I believe the system design would be very similar to standard aircraft ejection systems.
The main oxygen supply is airframe mounted and connected to the aircrew with a hose from the structure to the seat via a quick disconnect that is separated via a lanyard that pulls the airframe hose clear as the seat departs. The oxygen line is sealed to atmosphere.
The pilot remains strapped to the seat via the chute harness and breathes the emergency system oxygen mounted on the seat. There is a barostat that that keeps the pilot attached to the seat until the altitude is low enough for the pilot to breath. This barostat also keeps the main chute stowed and the drogue chute is deployed to stabilize the seat during decent.
Once this altitude is reached the barostat allows the main chute to deploy, the harness disconnect from seat and the seat falls away as the main chute deploys (at the lower, safer altitude). At this time the hose from seat to harness is pulled free via a lanyard and the pilot breaths a combination of oxygen and air (there would be a depressurization however the pilot is at a safe altitude).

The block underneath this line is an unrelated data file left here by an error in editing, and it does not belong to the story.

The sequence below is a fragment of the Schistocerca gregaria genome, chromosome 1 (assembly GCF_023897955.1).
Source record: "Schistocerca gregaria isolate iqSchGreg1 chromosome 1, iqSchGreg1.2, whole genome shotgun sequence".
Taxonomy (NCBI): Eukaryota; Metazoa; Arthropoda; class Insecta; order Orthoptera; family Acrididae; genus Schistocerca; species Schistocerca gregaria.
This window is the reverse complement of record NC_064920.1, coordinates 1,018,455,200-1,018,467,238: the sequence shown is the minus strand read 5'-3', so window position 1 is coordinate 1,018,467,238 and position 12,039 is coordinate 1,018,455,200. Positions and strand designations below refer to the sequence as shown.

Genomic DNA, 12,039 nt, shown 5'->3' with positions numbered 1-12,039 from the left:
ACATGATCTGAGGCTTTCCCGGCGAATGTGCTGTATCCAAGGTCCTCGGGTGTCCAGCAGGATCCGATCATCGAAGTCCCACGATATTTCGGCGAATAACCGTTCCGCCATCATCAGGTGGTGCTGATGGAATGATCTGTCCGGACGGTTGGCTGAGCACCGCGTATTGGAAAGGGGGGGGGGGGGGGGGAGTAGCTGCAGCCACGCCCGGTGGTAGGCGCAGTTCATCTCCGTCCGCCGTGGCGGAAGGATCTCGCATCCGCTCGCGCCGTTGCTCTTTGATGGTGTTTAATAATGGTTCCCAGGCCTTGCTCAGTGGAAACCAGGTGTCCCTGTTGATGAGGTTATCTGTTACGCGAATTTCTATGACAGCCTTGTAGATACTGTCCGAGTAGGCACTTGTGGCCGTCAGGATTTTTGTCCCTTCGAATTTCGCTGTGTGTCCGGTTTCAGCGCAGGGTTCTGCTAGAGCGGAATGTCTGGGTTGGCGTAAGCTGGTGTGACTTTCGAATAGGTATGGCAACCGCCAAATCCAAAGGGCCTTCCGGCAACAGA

The seat base holds a package containing a life raft that is pulled clear as the seat falls away. This is connected to the harness and the pilot can disconnect during decent, as this package falls it is connected via a lanyard that fires the life raft to inflate and remain connected to pilot when they splash down.
There are many variations to this sequence and barostat altitude settings and time delay vary. The Gemini familiarization manual is available online and gives a description of sequence and function.